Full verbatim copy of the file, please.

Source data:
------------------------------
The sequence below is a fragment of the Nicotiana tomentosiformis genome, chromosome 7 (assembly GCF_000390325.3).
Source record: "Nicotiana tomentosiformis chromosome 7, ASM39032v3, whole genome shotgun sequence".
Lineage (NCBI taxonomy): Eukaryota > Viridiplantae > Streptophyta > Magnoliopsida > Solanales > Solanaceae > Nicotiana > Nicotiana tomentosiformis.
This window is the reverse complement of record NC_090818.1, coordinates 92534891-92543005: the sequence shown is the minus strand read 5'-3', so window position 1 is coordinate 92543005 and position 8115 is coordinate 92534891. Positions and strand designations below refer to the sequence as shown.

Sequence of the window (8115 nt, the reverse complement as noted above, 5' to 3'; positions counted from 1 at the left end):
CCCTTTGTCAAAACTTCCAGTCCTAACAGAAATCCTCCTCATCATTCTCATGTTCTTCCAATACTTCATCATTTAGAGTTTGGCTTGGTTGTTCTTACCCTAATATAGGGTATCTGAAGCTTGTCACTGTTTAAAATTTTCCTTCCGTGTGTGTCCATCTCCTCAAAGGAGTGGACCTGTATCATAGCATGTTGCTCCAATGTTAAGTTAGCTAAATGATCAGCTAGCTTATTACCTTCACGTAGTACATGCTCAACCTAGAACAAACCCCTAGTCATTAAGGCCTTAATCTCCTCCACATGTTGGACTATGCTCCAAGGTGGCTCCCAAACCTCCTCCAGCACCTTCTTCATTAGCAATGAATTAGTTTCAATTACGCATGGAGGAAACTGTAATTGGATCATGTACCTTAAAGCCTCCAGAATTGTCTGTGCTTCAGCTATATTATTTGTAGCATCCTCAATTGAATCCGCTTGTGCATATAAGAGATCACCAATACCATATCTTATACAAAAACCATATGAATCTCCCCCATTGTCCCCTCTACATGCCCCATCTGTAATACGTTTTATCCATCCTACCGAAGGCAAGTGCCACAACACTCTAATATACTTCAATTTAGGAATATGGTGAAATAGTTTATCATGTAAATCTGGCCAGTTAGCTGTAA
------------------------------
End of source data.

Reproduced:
The sequence below is a fragment of the Nicotiana tomentosiformis genome, chromosome 7 (assembly GCF_000390325.3).
Source record: "Nicotiana tomentosiformis chromosome 7, ASM39032v3, whole genome shotgun sequence".
Lineage (NCBI taxonomy): Eukaryota > Viridiplantae > Streptophyta > Magnoliopsida > Solanales > Solanaceae > Nicotiana > Nicotiana tomentosiformis.
This window is the reverse complement of record NC_090818.1, coordinates 92534891-92543005: the sequence shown is the minus strand read 5'-3', so window position 1 is coordinate 92543005 and position 8115 is coordinate 92534891. Positions and strand designations below refer to the sequence as shown.

Sequence of the window (8115 nt, the reverse complement as noted above, 5' to 3'; positions counted from 1 at the left end):
CCCTTTGTCAAAACTTCCAGTCCTAACAGAAATCCTCCTCATCATTCTCATGTTCTTCCAATACTTCATCATTTAGAGTTTGGCTTGGTTGTTCTTACCCTAATATAGGGTATCTGAAGCTTGTCACTGTTTAAAATTTTCCTTCCGTGTGTGTCCATCTCCTCAAAGGAGTGGACCTGTATCATAGCATGTTGCTCCAATGTTAAGTTAGCTAAATGATCAGCTAGCTTATTACCTTCACGTAGTACATGCTCAACCTAGAACAAACCCCTAGTCATTAAGGCCTTAATCTCCTCCACATGTTGGACTATGCTCCAAGGTGGCTCCCAAACCTCCTCCAGCACCTTCTTCATTAGCAATGAATTAGTTTCAATTACGCATGGAGGAAACTGTAATTGGATCATGTACCTTAAAGCCTCCAGAATTGTCTGTGCTTCAGCTATATTATTTGTAGCATCCTCAATTGAATCCGCTTGTGCATATAAGAGATCACCAATACCATATCTTATACAAAAACCATATGAATCTCCCCCATTGTCCCCTCTACATGCCCCATCTGTAATACGTTTTATCCATCCTACCGAAGGCAAGTGCCACAACACTCTAATATACTTCAATTTAGGAATATGGTGAAATAGTTTATCATGTAAATCTGGCCAGTTAGCTGTAA